- Diaz, A., Friedman, J. S., Luciano, S., Martinez, S., Hernandez, A., de Jesus, J., & Maldonado, P. M. (2015). Propagation of Electromagnetic Waves through Homogeneous Media, paper DTE06 presented at ETOP Meeting of the Optical Society of America.Google Scholar
- Fidani, C. (2010b). ELF signals by Central Italy electromagnetic network in 2008–2010, paper presented at GNGTS-Gruppo Nazionale di Geofisica della Terra Solida. Italy: Trieste.Google Scholar
- Freund, F., Batllo, F., & Freund M. M. (1990). Dissociation and recombination of positive holes in minerals. In L. M. Coyne, S. W. S. McKeever & D. F. Blake (Eds.), Spectroscopic characterization of minerals and their surfaces (pp. 310–329). American Chemical Society, 390 https://doi.org/10.1021/bk-1990-0415.ch016.
- Freund, M. M., Freund, F., Butow, S., Korvink, J. G., & Baltes, H. (1996). Hole injection into MgO from self-trapped positive hole pairs, paper presented at American Physical Society. APS, St. Louis, MO, USA: Annual March Meeting.Google Scholar
- Freund, F. T., Hoenig, S. A., Braun, A., Momayez, M., & Chu, J. J. (2010). Softening rocks with stress activated electric current, paper presented at 5th International Symposium on In-situ Rock Stress (ISRSV). China: Beijing.Google Scholar
- Freund, F. T., Takeuchi, A., & Lau, B. W. (2006). Electric currents streaming out of stressed igneous rocks—A step towards understanding pre-earthquake low frequency EM emissions. Physics and Chemistry of the Earth, 31, 396–399.Google Scholar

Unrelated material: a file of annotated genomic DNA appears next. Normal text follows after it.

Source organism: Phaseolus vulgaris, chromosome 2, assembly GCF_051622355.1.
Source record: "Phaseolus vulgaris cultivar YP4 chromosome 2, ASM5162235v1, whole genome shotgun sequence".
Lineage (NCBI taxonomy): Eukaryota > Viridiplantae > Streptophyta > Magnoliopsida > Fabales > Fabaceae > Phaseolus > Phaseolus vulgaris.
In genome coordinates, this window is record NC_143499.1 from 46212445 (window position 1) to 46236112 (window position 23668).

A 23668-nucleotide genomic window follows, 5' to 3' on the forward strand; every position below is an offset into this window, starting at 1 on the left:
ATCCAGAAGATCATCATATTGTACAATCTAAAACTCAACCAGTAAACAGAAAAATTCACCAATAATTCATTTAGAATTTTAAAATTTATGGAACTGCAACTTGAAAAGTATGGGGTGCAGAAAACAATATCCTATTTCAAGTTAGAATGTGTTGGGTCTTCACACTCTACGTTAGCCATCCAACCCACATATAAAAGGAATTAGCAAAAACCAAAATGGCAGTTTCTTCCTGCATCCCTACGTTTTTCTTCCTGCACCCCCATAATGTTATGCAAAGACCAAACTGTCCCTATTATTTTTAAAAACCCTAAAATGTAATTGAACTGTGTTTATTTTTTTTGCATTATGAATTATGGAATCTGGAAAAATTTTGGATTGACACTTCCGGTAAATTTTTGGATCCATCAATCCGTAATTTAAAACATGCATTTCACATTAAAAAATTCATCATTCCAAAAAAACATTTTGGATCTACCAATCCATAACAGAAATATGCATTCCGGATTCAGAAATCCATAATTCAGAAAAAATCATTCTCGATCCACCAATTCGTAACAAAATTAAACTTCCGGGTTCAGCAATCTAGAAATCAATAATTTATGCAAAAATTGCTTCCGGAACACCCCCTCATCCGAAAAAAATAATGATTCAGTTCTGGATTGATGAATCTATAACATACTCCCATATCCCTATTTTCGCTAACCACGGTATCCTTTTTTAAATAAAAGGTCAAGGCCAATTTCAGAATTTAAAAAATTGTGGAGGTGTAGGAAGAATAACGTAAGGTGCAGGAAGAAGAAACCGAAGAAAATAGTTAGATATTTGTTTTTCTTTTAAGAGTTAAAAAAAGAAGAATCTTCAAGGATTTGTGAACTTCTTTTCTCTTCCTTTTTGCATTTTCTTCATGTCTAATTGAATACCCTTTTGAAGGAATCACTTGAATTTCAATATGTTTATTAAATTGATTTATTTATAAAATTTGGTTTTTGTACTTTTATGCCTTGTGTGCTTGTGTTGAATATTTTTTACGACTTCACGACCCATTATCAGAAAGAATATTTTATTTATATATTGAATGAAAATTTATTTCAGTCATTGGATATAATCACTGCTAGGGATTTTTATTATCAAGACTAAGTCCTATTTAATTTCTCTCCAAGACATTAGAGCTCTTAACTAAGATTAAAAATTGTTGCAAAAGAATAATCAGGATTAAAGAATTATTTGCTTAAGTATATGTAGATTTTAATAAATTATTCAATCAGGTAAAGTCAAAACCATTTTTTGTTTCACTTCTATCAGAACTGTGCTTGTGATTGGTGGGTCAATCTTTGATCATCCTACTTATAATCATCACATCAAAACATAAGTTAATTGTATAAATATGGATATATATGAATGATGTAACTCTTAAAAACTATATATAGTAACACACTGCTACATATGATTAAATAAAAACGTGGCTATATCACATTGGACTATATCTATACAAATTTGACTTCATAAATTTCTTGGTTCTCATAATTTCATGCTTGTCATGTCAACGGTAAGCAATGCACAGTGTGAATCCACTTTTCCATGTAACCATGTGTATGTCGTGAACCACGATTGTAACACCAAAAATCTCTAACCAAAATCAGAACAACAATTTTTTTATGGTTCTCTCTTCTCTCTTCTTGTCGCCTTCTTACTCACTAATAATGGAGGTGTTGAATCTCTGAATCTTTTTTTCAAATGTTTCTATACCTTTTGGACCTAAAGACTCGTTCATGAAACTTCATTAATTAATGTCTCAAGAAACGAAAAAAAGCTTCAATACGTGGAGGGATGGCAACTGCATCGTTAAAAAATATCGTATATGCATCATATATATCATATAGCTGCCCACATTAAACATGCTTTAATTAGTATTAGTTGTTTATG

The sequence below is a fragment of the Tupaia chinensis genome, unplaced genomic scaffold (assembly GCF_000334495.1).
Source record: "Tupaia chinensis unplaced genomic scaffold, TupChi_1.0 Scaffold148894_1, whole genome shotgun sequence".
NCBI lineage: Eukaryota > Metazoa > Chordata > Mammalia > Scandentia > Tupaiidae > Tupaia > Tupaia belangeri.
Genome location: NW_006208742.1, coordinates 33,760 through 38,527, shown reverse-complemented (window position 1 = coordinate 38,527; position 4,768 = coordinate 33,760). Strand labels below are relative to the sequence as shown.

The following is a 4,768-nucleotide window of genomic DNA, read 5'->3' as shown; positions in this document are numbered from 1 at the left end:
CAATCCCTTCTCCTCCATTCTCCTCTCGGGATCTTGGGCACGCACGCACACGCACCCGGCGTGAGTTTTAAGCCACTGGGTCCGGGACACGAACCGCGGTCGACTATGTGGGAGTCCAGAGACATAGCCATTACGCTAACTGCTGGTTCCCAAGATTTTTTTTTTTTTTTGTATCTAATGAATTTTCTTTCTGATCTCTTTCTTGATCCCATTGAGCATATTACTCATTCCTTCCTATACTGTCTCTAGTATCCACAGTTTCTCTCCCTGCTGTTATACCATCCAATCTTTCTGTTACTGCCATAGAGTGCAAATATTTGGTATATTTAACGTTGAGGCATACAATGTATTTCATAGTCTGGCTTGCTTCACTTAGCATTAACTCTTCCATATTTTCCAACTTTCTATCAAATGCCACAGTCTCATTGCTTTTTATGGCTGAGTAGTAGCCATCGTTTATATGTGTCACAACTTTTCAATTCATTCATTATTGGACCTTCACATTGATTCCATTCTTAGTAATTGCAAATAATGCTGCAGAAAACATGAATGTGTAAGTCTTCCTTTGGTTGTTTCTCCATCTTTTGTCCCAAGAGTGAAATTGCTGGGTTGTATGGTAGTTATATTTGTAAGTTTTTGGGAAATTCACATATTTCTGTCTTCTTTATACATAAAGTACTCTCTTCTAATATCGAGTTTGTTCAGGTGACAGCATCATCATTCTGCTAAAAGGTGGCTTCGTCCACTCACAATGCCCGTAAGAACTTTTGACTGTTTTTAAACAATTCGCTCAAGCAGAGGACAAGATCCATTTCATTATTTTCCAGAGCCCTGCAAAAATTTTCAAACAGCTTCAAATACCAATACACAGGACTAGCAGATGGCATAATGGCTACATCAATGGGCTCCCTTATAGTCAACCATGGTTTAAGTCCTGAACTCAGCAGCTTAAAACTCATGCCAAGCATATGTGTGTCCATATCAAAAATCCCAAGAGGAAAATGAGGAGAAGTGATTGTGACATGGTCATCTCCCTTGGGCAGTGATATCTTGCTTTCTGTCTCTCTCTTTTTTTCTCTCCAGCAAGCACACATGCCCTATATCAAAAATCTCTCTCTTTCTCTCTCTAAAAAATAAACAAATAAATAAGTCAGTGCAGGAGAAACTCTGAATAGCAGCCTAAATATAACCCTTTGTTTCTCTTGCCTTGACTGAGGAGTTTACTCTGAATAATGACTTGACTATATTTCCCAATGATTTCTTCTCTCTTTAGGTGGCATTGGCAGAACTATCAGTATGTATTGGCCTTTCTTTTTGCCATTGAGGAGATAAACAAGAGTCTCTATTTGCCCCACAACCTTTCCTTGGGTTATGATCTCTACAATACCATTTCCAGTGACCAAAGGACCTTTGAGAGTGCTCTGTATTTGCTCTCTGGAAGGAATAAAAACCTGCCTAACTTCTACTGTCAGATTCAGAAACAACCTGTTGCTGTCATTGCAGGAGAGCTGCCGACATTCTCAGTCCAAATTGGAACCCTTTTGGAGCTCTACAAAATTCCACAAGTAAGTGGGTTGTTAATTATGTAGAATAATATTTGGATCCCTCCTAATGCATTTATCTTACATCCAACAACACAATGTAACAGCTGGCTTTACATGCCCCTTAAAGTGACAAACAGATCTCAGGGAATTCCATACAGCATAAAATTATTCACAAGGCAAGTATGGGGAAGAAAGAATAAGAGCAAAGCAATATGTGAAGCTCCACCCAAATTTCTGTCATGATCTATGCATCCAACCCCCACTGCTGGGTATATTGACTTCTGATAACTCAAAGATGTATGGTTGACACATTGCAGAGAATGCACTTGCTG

- Freund, F., Whang, E.-J., Batllo, F., Desgranges, L., Desgranges, C., & Freund, M. M. (1994). Positive hole– type charge carriers in oxide materials. In L. M. Levinson & S.-I. Hirano (Eds.), Grain boundaries and interfacial phenomena in electronic ceramics (pp. 263–278). Amer. Ceram. Soc.: Cincinnati, OH.Google Scholar
- Galli, I. (1910). Raccolta e classificazione dei fenomeni luminosi osservati nei terremoti. Bolletino della Societa Sismological Italiana, 14, 221–448.Google Scholar
- Lamica, C. (2014). Earthquake lights Santa Rosa/Napa earthquake, https://www.youtube.com/watch?v=RknvjVTCFhM.
- Matsushiro-Earthquake-Center. (2000). Catalogue of literature and documents on the Matsushiro Earthquake Swarm. https://dil-opac.bosai.go.jp/publication/nied_tech_note/pdf/KJ-01_198.pdf.
- McMillan, W. G. (1985). Earthquake light. In Final Report, 1 Mar. 1983–15 Aug. 1986 McMillian Science Associates, Inc., Los Angeles, CA. Rep. AD-A61385 (p. 53). Geophysics/STI, Los Angeles.Google Scholar
- Papadopoulos, G. (1999). Luminous and fiery phenomena associated with earthquakes in the East Mediterranean. In M. Hayakawa (Ed.), Atmospheric and ionospheric electromagnetic phenomena associated with earthquakes (pp. 559–575). Tokyo: Terra Scientific Publishing.Google Scholar
- USGS. (2018). Earthquake Booms, Seneca Guns, and Other Sounds. https://earthquake.usgs.gov/learn/topics/booms.php.
- West, M. (2017). Explained: Mexico City Earthquake Lights [Power Line Arcing and Transformer Explosions], Metabunk.org; https://www.metabunk.org/explained-mexico-city-earthquake-lights-power-line-arcing-and-transformer-explosions.t9044/.
- Yasui, Y. (1973). A summary of studies on luminous phenomena accompanied with earthquakes. Memoirs Kakioka Magnetic Observatory, 15(2), 127–138.Google Scholar